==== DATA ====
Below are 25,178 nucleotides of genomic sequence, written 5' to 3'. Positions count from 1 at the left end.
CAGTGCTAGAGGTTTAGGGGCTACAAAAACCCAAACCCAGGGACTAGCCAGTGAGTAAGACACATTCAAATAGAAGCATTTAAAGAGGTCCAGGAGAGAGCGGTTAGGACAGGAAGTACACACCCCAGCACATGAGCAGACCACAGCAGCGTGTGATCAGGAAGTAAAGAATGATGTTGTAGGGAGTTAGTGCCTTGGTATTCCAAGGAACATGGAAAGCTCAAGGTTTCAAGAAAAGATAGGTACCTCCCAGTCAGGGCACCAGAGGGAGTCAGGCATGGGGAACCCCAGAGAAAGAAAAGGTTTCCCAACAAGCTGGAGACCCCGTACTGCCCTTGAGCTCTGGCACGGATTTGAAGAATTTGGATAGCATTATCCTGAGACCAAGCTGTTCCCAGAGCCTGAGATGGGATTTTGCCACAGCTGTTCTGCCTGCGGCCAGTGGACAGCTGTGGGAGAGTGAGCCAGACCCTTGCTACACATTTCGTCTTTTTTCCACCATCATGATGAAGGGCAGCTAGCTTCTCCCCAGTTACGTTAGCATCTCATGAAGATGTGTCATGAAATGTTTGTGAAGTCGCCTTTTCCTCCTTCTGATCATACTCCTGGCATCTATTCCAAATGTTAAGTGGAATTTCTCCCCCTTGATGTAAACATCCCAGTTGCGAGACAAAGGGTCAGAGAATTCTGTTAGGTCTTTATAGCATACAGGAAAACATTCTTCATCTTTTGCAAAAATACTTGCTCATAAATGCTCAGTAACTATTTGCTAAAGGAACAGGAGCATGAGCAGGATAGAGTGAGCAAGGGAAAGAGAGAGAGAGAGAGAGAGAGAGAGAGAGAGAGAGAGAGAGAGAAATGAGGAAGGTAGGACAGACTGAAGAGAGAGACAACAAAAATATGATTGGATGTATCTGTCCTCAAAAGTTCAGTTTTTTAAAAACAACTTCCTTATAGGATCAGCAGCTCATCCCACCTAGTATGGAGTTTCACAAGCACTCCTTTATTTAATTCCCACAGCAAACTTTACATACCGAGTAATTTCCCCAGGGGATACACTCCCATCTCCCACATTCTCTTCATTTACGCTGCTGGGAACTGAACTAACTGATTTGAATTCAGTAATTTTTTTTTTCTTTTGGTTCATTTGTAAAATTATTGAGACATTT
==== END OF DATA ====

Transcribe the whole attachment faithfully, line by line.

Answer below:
Below are 25,178 nucleotides of genomic sequence, written 5' to 3'. Positions count from 1 at the left end.
CAGTGCTAGAGGTTTAGGGGCTACAAAAACCCAAACCCAGGGACTAGCCAGTGAGTAAGACACATTCAAATAGAAGCATTTAAAGAGGTCCAGGAGAGAGCGGTTAGGACAGGAAGTACACACCCCAGCACATGAGCAGACCACAGCAGCGTGTGATCAGGAAGTAAAGAATGATGTTGTAGGGAGTTAGTGCCTTGGTATTCCAAGGAACATGGAAAGCTCAAGGTTTCAAGAAAAGATAGGTACCTCCCAGTCAGGGCACCAGAGGGAGTCAGGCATGGGGAACCCCAGAGAAAGAAAAGGTTTCCCAACAAGCTGGAGACCCCGTACTGCCCTTGAGCTCTGGCACGGATTTGAAGAATTTGGATAGCATTATCCTGAGACCAAGCTGTTCCCAGAGCCTGAGATGGGATTTTGCCACAGCTGTTCTGCCTGCGGCCAGTGGACAGCTGTGGGAGAGTGAGCCAGACCCTTGCTACACATTTCGTCTTTTTTCCACCATCATGATGAAGGGCAGCTAGCTTCTCCCCAGTTACGTTAGCATCTCATGAAGATGTGTCATGAAATGTTTGTGAAGTCGCCTTTTCCTCCTTCTGATCATACTCCTGGCATCTATTCCAAATGTTAAGTGGAATTTCTCCCCCTTGATGTAAACATCCCAGTTGCGAGACAAAGGGTCAGAGAATTCTGTTAGGTCTTTATAGCATACAGGAAAACATTCTTCATCTTTTGCAAAAATACTTGCTCATAAATGCTCAGTAACTATTTGCTAAAGGAACAGGAGCATGAGCAGGATAGAGTGAGCAAGGGAAAGAGAGAGAGAGAGAGAGAGAGAGAGAGAGAGAGAGAGAGAGAGAAATGAGGAAGGTAGGACAGACTGAAGAGAGAGACAACAAAAATATGATTGGATGTATCTGTCCTCAAAAGTTCAGTTTTTTAAAAACAACTTCCTTATAGGATCAGCAGCTCATCCCACCTAGTATGGAGTTTCACAAGCACTCCTTTATTTAATTCCCACAGCAAACTTTACATACCGAGTAATTTCCCCAGGGGATACACTCCCATCTCCCACATTCTCTTCATTTACGCTGCTGGGAACTGAACTAACTGATTTGAATTCAGTAATTTTTTTTTTCTTTTGGTTCATTTGTAAAATTATTGAGACATTT